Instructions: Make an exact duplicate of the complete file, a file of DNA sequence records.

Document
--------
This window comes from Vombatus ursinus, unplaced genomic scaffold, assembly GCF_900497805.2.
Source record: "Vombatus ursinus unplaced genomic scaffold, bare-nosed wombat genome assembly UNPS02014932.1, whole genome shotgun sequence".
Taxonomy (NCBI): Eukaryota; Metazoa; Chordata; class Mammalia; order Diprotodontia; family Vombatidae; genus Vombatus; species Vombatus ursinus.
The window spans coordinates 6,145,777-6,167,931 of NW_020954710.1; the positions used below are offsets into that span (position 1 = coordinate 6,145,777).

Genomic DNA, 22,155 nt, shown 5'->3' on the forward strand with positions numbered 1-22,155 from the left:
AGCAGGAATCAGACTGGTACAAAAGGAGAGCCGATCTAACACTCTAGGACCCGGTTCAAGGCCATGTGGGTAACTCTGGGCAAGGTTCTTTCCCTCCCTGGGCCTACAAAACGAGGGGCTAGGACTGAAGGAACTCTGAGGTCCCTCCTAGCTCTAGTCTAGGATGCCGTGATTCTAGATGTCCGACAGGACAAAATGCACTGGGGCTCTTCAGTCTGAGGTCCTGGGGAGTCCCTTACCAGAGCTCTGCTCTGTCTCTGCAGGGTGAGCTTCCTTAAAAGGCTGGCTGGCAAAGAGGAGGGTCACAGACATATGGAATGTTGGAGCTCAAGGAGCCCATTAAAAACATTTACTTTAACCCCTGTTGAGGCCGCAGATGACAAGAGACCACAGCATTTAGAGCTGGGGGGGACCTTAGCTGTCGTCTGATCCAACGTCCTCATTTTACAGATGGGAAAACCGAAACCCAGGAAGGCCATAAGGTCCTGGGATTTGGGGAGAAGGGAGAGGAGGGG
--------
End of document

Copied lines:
This window comes from Vombatus ursinus, unplaced genomic scaffold, assembly GCF_900497805.2.
Source record: "Vombatus ursinus unplaced genomic scaffold, bare-nosed wombat genome assembly UNPS02014932.1, whole genome shotgun sequence".
Taxonomy (NCBI): Eukaryota; Metazoa; Chordata; class Mammalia; order Diprotodontia; family Vombatidae; genus Vombatus; species Vombatus ursinus.
The window spans coordinates 6,145,777-6,167,931 of NW_020954710.1; the positions used below are offsets into that span (position 1 = coordinate 6,145,777).

Genomic DNA, 22,155 nt, shown 5'->3' on the forward strand with positions numbered 1-22,155 from the left:
AGCAGGAATCAGACTGGTACAAAAGGAGAGCCGATCTAACACTCTAGGACCCGGTTCAAGGCCATGTGGGTAACTCTGGGCAAGGTTCTTTCCCTCCCTGGGCCTACAAAACGAGGGGCTAGGACTGAAGGAACTCTGAGGTCCCTCCTAGCTCTAGTCTAGGATGCCGTGATTCTAGATGTCCGACAGGACAAAATGCACTGGGGCTCTTCAGTCTGAGGTCCTGGGGAGTCCCTTACCAGAGCTCTGCTCTGTCTCTGCAGGGTGAGCTTCCTTAAAAGGCTGGCTGGCAAAGAGGAGGGTCACAGACATATGGAATGTTGGAGCTCAAGGAGCCCATTAAAAACATTTACTTTAACCCCTGTTGAGGCCGCAGATGACAAGAGACCACAGCATTTAGAGCTGGGGGGGACCTTAGCTGTCGTCTGATCCAACGTCCTCATTTTACAGATGGGAAAACCGAAACCCAGGAAGGCCATAAGGTCCTGGGATTTGGGGAGAAGGGAGAGGAGGGG